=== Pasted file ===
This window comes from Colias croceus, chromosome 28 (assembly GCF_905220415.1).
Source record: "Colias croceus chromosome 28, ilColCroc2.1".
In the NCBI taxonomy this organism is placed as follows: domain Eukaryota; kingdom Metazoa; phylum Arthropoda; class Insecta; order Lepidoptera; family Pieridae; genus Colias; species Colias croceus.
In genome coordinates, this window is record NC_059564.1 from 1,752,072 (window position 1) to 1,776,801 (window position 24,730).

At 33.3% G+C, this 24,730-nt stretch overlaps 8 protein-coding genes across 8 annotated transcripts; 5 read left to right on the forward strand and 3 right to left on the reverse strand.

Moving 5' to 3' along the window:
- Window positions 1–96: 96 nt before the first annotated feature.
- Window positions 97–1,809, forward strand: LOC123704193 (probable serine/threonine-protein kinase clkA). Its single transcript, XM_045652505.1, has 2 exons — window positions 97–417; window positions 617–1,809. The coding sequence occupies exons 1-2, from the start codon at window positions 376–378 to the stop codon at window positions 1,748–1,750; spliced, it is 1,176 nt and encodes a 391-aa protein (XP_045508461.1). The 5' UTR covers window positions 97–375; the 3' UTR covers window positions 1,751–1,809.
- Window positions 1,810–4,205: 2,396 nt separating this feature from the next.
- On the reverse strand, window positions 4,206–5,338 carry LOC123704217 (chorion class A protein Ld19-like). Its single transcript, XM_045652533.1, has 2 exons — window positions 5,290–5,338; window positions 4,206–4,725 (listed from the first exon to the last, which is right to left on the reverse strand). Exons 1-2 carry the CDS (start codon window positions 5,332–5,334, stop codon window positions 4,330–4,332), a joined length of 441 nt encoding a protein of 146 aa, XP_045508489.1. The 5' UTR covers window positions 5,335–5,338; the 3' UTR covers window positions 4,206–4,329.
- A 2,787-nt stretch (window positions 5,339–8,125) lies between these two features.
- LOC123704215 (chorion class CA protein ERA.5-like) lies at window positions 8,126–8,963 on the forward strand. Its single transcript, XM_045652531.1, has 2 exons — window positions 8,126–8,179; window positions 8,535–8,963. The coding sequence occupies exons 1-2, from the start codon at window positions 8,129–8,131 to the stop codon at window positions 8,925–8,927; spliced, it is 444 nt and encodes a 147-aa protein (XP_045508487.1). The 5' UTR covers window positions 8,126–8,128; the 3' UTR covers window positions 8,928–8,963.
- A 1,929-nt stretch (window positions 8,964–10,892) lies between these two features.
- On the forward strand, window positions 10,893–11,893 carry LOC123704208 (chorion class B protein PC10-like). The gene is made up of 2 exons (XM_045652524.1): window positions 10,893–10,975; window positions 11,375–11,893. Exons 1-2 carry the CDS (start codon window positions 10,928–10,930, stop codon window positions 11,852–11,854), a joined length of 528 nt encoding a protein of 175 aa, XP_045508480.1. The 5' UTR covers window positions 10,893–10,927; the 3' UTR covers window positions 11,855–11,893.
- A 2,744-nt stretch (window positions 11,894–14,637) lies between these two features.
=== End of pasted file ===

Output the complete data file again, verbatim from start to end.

This window comes from Colias croceus, chromosome 28 (assembly GCF_905220415.1).
Source record: "Colias croceus chromosome 28, ilColCroc2.1".
In the NCBI taxonomy this organism is placed as follows: domain Eukaryota; kingdom Metazoa; phylum Arthropoda; class Insecta; order Lepidoptera; family Pieridae; genus Colias; species Colias croceus.
In genome coordinates, this window is record NC_059564.1 from 1,752,072 (window position 1) to 1,776,801 (window position 24,730).

At 33.3% G+C, this 24,730-nt stretch overlaps 8 protein-coding genes across 8 annotated transcripts; 5 read left to right on the forward strand and 3 right to left on the reverse strand.

Moving 5' to 3' along the window:
- Window positions 1–96: 96 nt before the first annotated feature.
- Window positions 97–1,809, forward strand: LOC123704193 (probable serine/threonine-protein kinase clkA). Its single transcript, XM_045652505.1, has 2 exons — window positions 97–417; window positions 617–1,809. The coding sequence occupies exons 1-2, from the start codon at window positions 376–378 to the stop codon at window positions 1,748–1,750; spliced, it is 1,176 nt and encodes a 391-aa protein (XP_045508461.1). The 5' UTR covers window positions 97–375; the 3' UTR covers window positions 1,751–1,809.
- Window positions 1,810–4,205: 2,396 nt separating this feature from the next.
- On the reverse strand, window positions 4,206–5,338 carry LOC123704217 (chorion class A protein Ld19-like). Its single transcript, XM_045652533.1, has 2 exons — window positions 5,290–5,338; window positions 4,206–4,725 (listed from the first exon to the last, which is right to left on the reverse strand). Exons 1-2 carry the CDS (start codon window positions 5,332–5,334, stop codon window positions 4,330–4,332), a joined length of 441 nt encoding a protein of 146 aa, XP_045508489.1. The 5' UTR covers window positions 5,335–5,338; the 3' UTR covers window positions 4,206–4,329.
- A 2,787-nt stretch (window positions 5,339–8,125) lies between these two features.
- LOC123704215 (chorion class CA protein ERA.5-like) lies at window positions 8,126–8,963 on the forward strand. Its single transcript, XM_045652531.1, has 2 exons — window positions 8,126–8,179; window positions 8,535–8,963. The coding sequence occupies exons 1-2, from the start codon at window positions 8,129–8,131 to the stop codon at window positions 8,925–8,927; spliced, it is 444 nt and encodes a 147-aa protein (XP_045508487.1). The 5' UTR covers window positions 8,126–8,128; the 3' UTR covers window positions 8,928–8,963.
- A 1,929-nt stretch (window positions 8,964–10,892) lies between these two features.
- On the forward strand, window positions 10,893–11,893 carry LOC123704208 (chorion class B protein PC10-like). The gene is made up of 2 exons (XM_045652524.1): window positions 10,893–10,975; window positions 11,375–11,893. Exons 1-2 carry the CDS (start codon window positions 10,928–10,930, stop codon window positions 11,852–11,854), a joined length of 528 nt encoding a protein of 175 aa, XP_045508480.1. The 5' UTR covers window positions 10,893–10,927; the 3' UTR covers window positions 11,855–11,893.
- A 2,744-nt stretch (window positions 11,894–14,637) lies between these two features.